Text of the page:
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Worst nuclear power disasters

Published 28 July 2017

Though nuclear power is one of the high potential energy sources, any accidents at the generation sites can cause severe damage to the nearby places. The vast amount of nuclear waste created by power plants can lead to high radiation and raise temperature levels. Any mishandling of radioactive material used in the nuclear power can pose potential risks to the environment and health of human beings.

Chernobyl nuclear disaster, Ukraine 1986: The Chernobyl Nuclear disaster is considered at the worst power plant disaster in recent years. The accident, which happened on 26 April 1986, resulted in deaths of more than 30 people. The event occurred due to uncontrolled reaction conditions that were triggered by a combination of defective reactor design and faulty procedure followed by the plant’s operators while conducting safety tests. The Chernobyl disaster is one of only two nuclear power accidents classified as a level 7 event on the International Nuclear Event Scale. The accident intensified concerns over the fission reactors worldwide, with many of the nuclear projects getting cancelled.

 

 

 

 

 

 

 

 

 

 

 

 

Image: View of Chernobyl power plant taken from the roof of a residential building in Pripyat, Ukraine. Photo courtesy of Jason Minshull/Wikipedia.

Fukushima nuclear disaster, Japan 2011: Considered as the second worst nuclear disaster in the world, the accident took place at the Fukushima Daiichi Nuclear Power Plant in Fukushima, Japan. The event was a result of the tsunami that occurred following the Tohoku earthquake on 11 March 2011. The tsunami disabled the emergency generators at the plant, leading to failure of pumps that were needed to cool the nuclear reactors. However, no fatalities have been reported.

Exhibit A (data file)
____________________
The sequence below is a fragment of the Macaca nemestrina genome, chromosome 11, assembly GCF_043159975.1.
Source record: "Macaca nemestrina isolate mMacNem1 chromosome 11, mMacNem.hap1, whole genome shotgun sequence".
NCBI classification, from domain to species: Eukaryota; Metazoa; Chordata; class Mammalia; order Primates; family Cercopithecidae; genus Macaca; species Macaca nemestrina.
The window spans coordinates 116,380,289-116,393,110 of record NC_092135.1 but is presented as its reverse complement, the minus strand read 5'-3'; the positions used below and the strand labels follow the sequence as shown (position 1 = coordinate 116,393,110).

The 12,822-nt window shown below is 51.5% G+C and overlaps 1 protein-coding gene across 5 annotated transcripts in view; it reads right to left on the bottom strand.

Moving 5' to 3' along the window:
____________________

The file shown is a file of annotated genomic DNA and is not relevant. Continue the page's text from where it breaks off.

Kyshtym nuclear disaster, Russia 1957: The Kyshtym nuclear disaster occurred as a result of a radioactive contamination accident that took place on 29 September 1957 at Mayak, a plutonium manufacturing facility Russia for nuclear fuel reprocessing plant of the Soviet Union. A failure of the cooling system used for one of the tanks containing about 70–80 tons of liquid radioactive waste had led to the accident. It is classified as a Level 6 disaster on INES, making it the worst nuclear disaster after the Chernobyl and Fukushima Daiichi disasters. The event resulted in hundreds of deaths of the people staying in nearby villages to the production site.

Windscale Fire, UK 1957: The disaster occurred on 10 October 1957 in Great Britain and it is measured as a Level 5 disaster on INES. The accident happened as a result of the fire that took place in Unit 1 of the two-pile Windscale facility on the northwest coast of England in Cumberland, which is now Sellafield, Cumbria. The fire, which burnt for three days, had led to the release of huge amounts of radioactive contamination.Though there were no reported causalities from the incident, the radioactive contamination is estimated to have caused cancer in many cases.